Dry-aging has been around for centuries as it was the method butchers knew to preserve and tenderize beef. Dry-aging today is more complicated with more advanced cooling systems to ensure the meat doesn’t go rancid. Dry-aging rooms are to have a maintained temperature of 34 to 36 degrees Fahrenheit with humidity at 85-90%. In the 1950s, dry-aging was very common as it was the only method known to butchers and meat processing plants. However, in the 1960s, the introduction of vacuum sealing technology meant a shift from dry aging, which was most costly and a longer process, to wet aging, which was aging meat in vacuum sealed packages in a refrigerator. Wet beef aging was more efficient since it led to faster meat aging and less moisture loss so the meat industry transitioned entirely to wet-aging since there were higher profit margins. Dry-aging was phased out for most and only a few companies had kept up the method of dry-aging beef for high-end restaurants. However, dry-aging has surged in popularity again as demand for dry-aged steaks due to its tenderness and enhanced flavor has increased among many countries for high-end restaurants.
The Korean barbeque, the banchan, and dry-aged steak
While being served attentively by the waiter who was grilling our meats, my friends and I chit-chatted as we grabbed banchan with our chopsticks and wrapped already cooked cuts of beef in lettuce and rice to eat. The restaurant vibe was very relaxed like any other steakhouse, with just the sound of sizzling from cuts of beef being grilled among tables, the clinking of utensils, and the small talk going on at each table.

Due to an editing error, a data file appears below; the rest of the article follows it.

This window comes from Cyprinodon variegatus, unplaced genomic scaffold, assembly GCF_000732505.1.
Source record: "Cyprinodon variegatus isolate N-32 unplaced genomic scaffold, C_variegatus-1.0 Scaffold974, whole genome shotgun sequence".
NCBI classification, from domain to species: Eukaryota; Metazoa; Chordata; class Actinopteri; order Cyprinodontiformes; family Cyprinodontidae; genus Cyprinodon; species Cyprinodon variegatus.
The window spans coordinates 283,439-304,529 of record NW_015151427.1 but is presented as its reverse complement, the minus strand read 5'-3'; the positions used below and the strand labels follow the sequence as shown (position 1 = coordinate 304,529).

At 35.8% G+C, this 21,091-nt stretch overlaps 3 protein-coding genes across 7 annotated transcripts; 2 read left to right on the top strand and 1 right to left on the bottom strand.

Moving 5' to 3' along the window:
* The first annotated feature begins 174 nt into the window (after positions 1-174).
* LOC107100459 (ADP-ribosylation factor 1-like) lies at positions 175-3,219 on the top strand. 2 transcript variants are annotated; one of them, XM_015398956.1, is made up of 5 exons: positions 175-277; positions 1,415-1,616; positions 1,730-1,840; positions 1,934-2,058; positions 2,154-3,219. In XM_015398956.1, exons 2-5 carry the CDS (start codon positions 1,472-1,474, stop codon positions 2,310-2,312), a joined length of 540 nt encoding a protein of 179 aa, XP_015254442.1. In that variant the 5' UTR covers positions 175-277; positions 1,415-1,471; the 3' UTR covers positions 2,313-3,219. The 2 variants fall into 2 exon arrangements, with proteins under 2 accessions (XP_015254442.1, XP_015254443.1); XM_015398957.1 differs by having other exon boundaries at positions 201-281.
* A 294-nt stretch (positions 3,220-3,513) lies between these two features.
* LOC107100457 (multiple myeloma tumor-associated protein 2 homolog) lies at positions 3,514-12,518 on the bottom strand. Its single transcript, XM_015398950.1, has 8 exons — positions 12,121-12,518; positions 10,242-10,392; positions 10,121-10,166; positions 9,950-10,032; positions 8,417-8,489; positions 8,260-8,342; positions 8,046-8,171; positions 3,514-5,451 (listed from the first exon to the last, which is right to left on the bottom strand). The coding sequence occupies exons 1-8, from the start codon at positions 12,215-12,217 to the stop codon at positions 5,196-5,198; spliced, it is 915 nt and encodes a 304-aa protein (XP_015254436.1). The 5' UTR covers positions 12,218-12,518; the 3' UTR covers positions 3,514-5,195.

Behind the korean barbeque, banchan, and dry-aged meats its customers are enjoying are thousand to hundreds of centuries of years of food history that many are not aware of. Bulgogi was originally grilled meat skewers that evolved into bulgogi over the course of thousands of years – the introduction of the slicing machine by US armed services in the Korean War helped accelerate the popularity of bulgogi. Meanwhile, banchan, which many see as an essential part of Korean cuisine, was influenced heavily by Buddhism as it became a state religion and Korea was dominantly a vegetarian based society for 6 centuries until the Mongol invasion. And lastly, dry-aged steak, which undoubtedly is a favorite among steak lovers as its flavor and tenderness cant be outmatched by a steak from a grocery store. The combination of high-quality Korean barbeque with dry-aging techniques has no doubt made Cote a restaurant to remember.
8) Exploring the Flow of East Asian Food Culture. Korean Cuisine and Food Culture… EDITION. Kikkoman Institute for International Food Culture. No.4. 2002.